By Mike Hess

Every Sunday afternoon I send a text to five pastor friends, asking, “How was church?” All kinds of ideas are floating around today about what makes a good church service. Unfortunately, most of them orbit around our personal preferences and expectations: “I didn’t care for the passage he preached from.” “Why are we still using hymnals?” “Why doesn’t the worship team ever smile?” “He shouldn’t be preaching from a controversial passage like that.” “The auditorium is too old.” “The people around me didn’t sing very well.” “No one came and introduced themselves to me!”

So often in church services we get bothered about things we should in maturity overlook, while becoming comfortable with things that should bother us: sermons with little to no Biblical content, songs that focus on emotion and experience rather than on God’s character and great Biblical truths, never being convicted about sin that should be confessed and repented of, no invitation to believe the gospel, no meditation on how gospel truths have changed us and continue to transform us.

The Only Definition of Good That Counts

As fallen creatures, we define good as if goodness was a moving target. After all, the goodness of some things does fluctuate or change, such as food that expires, possessions that fade and rust, abilities that an athlete or musician loses, or even intelligence that fades—all of these can be good for a while.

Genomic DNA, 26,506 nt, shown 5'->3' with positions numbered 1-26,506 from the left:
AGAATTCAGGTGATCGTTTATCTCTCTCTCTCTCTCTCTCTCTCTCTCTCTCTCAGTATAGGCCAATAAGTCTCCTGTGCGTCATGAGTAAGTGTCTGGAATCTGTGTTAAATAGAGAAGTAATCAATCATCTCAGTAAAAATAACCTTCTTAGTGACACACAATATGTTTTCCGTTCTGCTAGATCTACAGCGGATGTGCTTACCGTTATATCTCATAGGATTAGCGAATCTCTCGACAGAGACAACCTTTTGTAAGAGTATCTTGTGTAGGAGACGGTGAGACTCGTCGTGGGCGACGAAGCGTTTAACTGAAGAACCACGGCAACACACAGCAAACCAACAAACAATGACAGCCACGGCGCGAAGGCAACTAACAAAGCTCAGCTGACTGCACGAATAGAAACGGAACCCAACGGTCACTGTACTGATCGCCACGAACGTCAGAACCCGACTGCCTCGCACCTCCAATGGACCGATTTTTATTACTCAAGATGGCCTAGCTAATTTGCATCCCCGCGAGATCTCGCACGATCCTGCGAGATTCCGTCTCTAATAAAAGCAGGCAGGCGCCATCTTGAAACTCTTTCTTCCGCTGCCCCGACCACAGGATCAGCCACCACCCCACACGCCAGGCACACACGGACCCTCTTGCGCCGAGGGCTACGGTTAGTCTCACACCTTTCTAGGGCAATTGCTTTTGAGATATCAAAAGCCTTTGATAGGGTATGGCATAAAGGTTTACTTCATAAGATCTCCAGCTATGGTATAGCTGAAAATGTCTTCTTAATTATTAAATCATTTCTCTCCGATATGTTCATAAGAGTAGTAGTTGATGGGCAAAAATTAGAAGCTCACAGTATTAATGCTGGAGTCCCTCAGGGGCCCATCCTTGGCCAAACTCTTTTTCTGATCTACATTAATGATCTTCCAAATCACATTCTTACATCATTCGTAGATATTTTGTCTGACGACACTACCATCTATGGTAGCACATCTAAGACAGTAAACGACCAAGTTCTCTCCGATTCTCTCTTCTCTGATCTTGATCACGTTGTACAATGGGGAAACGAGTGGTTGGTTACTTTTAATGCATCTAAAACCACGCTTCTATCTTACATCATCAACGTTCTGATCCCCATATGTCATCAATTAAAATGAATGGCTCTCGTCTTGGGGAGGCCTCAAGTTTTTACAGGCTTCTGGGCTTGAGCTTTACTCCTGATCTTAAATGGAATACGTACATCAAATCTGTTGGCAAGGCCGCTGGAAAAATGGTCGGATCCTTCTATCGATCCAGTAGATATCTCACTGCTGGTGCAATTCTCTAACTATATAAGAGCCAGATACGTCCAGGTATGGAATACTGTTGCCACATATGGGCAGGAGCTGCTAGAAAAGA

But the way we define good is oftentimes skewed by our personal presuppositions, emotions, and experiences. For example, I say that the Chicago Bears are good. But their performance on the football field in recent years indicates otherwise. As you can see from my skewed observation of what makes a good football team, sometimes our value judgments are subjective and inaccurate.

When it comes to evaluating the Biblically mandated gathering of the saints, we cannot afford to have human reasoning as our standard. Scripture is clear that God alone is good (Matt. 19:17). Since God is the very essence of all that is good and since everything that is good comes from Him, He alone has the authority to define what is good.

Therefore, defining a good church service must always start with what God defines as good and what pleases Him. Otherwise, we run the risk of making everything about us. Worship that’s all about our emotions and experiences misses the point of why Christians gather on Sundays. We gather because of the Lord, for the Lord, and to be changed into the image of our Lord.

A Good Worship Service

Using God Himself as the foundation for our definition of good, here are four descriptions of what a good worship service is.

It is saturated by the Word

John Stott wisely wrote years ago, “The worship of God is always a response to the Word of God. Scripture wonderfully directs and enriches our worship.” GARBC churches take the Word seriously. We embrace its truths and fully accept that when Scripture speaks, God speaks. The foundation of all we believe is found in the pages of Scripture.

It would only make sense then that our churches would be known for highly esteeming Scripture when we gather on Sundays. If the “word of Christ” is to dwell in us “richly” (Col. 3:16), then our services should be immersed in Biblical references and reading from beginning to end.

The sermon should not be the only time Scripture is read. While the sermon is the apex of the worship service, a good church service prepares hearts for the sermon by interlacing the Word throughout the service. In other words, in a good church service, the Word is the worship leader.

It has Word-centered music